You guys know I don’t often recommend fiction – but despite the fact that Rob and I are drinking buddies, I must say, this is one book I can tell you to go buy, now!

Below is the Year Zero “trailer,” an idea I plan to steal for my book when it comes out next year!

It’s Hard to Lay Fallow

By - June 27, 2012

I’ll admit it, I’m one of those people who has a Google News alert set for my own name. Back in the day, it meant a lot more than it does now – the search results used to pick up blog mentions as well as “regular” news mentions, and before FacebookLand took over our world (and eschewed Google’s), a news alert was a pretty reliable way to find out what folks might be saying about you or your writing on any given day.

Like most folks who maintain a reasonably public conversation, I now watch Twitter’s @replies far more than I do Google news alerts. Of course, Twitter doesn’t catch everything, so I never unsubscribed from my Google News alert.

Yesterday, one came over the transom, and it kind of crushed me.  “The End of the Tech Conference?” it asked. The opening line was included in the snippet: “The heartbreak was palpable when John Battelle announced via blog post back in April that the Web 2.0 Summit would not be held for the first time since its debut in 2004.”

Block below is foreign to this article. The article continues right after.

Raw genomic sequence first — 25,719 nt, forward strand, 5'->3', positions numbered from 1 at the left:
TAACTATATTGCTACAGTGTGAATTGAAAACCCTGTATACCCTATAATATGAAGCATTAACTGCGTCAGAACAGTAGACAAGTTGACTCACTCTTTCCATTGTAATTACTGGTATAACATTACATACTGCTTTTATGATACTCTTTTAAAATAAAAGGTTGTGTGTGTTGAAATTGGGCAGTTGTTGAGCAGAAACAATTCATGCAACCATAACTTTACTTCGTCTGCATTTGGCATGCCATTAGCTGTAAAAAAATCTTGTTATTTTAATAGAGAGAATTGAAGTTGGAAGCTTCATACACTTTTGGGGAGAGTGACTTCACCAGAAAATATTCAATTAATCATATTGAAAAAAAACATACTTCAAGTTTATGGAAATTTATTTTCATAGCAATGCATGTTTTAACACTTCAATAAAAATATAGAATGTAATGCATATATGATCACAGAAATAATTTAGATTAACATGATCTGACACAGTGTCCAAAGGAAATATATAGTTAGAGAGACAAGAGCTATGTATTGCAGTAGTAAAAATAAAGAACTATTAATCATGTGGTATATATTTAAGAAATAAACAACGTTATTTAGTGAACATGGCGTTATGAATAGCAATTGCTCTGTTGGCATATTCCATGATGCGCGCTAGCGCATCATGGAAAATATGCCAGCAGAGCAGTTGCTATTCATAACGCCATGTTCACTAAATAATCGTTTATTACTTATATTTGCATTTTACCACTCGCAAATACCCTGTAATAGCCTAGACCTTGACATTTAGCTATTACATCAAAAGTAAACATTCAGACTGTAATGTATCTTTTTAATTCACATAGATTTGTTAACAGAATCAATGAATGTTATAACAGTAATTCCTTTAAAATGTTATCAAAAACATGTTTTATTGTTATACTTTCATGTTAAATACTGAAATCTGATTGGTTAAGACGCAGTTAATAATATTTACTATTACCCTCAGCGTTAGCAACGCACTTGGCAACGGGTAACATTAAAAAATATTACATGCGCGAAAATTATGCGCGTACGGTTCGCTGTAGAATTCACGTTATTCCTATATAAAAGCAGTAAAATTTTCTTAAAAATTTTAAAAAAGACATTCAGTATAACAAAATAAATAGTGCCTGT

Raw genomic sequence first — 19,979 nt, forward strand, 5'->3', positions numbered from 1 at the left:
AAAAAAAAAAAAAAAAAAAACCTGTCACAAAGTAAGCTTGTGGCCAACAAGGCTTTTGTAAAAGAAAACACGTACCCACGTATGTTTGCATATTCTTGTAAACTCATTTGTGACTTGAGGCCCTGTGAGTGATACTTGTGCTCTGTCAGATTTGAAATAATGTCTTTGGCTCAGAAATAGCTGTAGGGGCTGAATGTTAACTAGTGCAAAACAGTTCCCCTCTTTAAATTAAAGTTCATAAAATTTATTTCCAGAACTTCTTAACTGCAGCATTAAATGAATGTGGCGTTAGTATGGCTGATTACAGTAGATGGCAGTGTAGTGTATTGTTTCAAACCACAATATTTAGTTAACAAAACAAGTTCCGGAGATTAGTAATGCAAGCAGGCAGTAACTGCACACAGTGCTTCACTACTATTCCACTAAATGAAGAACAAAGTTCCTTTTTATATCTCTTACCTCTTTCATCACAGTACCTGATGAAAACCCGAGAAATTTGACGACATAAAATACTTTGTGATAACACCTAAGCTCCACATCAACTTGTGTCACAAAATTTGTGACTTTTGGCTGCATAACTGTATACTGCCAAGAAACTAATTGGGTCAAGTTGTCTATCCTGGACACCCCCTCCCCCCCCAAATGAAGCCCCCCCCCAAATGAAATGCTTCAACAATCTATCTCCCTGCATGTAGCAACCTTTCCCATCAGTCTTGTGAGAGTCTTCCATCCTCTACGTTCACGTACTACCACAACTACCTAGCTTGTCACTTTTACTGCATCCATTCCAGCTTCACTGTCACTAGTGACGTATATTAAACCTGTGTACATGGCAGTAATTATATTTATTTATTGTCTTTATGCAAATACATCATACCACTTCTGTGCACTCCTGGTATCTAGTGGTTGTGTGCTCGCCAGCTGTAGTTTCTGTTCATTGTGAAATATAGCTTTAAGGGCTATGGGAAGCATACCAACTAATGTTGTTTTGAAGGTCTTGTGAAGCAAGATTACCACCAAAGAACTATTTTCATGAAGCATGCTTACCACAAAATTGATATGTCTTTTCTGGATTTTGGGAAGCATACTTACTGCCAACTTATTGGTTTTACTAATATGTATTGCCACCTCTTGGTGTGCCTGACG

The funny thing is, while I think the writer intended to describe the Web 2 community’s “heartbreak” – certainly an arguable supposition given how overwhelmed our industry is with conferences – what she may not have realized is how close to home the line hit for me. When I read it, I felt my own loss – it’s difficult to stop doing something you’ve done well and for a long time. In my case, I’ve hosted a gathering of Internet industry leaders nearly every year since 1998 (before Web 2, there was The Industry Standard’s “Internet Summit”). That’s a decade and a half. Not doing it is far harder than I thought.

I took the decision to step away from the Web 2 Summit as inevitable for two main reasons. First, I needed to work on the book, and there didn’t seem to be room for such an ambitious project if I kept my two other day jobs (Web 2 and Federated Media Publishing). Web 2 takes an extraordinary amount of time to do – with nearly 70 speakers and three days of programming, my life very quickly becomes overwhelmed with research, production calls, and pre-interviews, not to mention all the sales, operations, and marketing work.

Second, I had been doing Web 2 for a long time, and I wanted to step away and look at it with fresh eyes – let it lay fallow, so to speak. Stop tilling and seeding the same soil, let it repair, in the most catholic interpretation of the word (“repair” derives from the Latin “to go home”). And it’s this part that’s been really hard. It’s a natural cycle of grief, in a way – I’m probably deep in the trough of sorrow right now – but I do kind of miss the work.

In other words, it’s hard to lay fallow.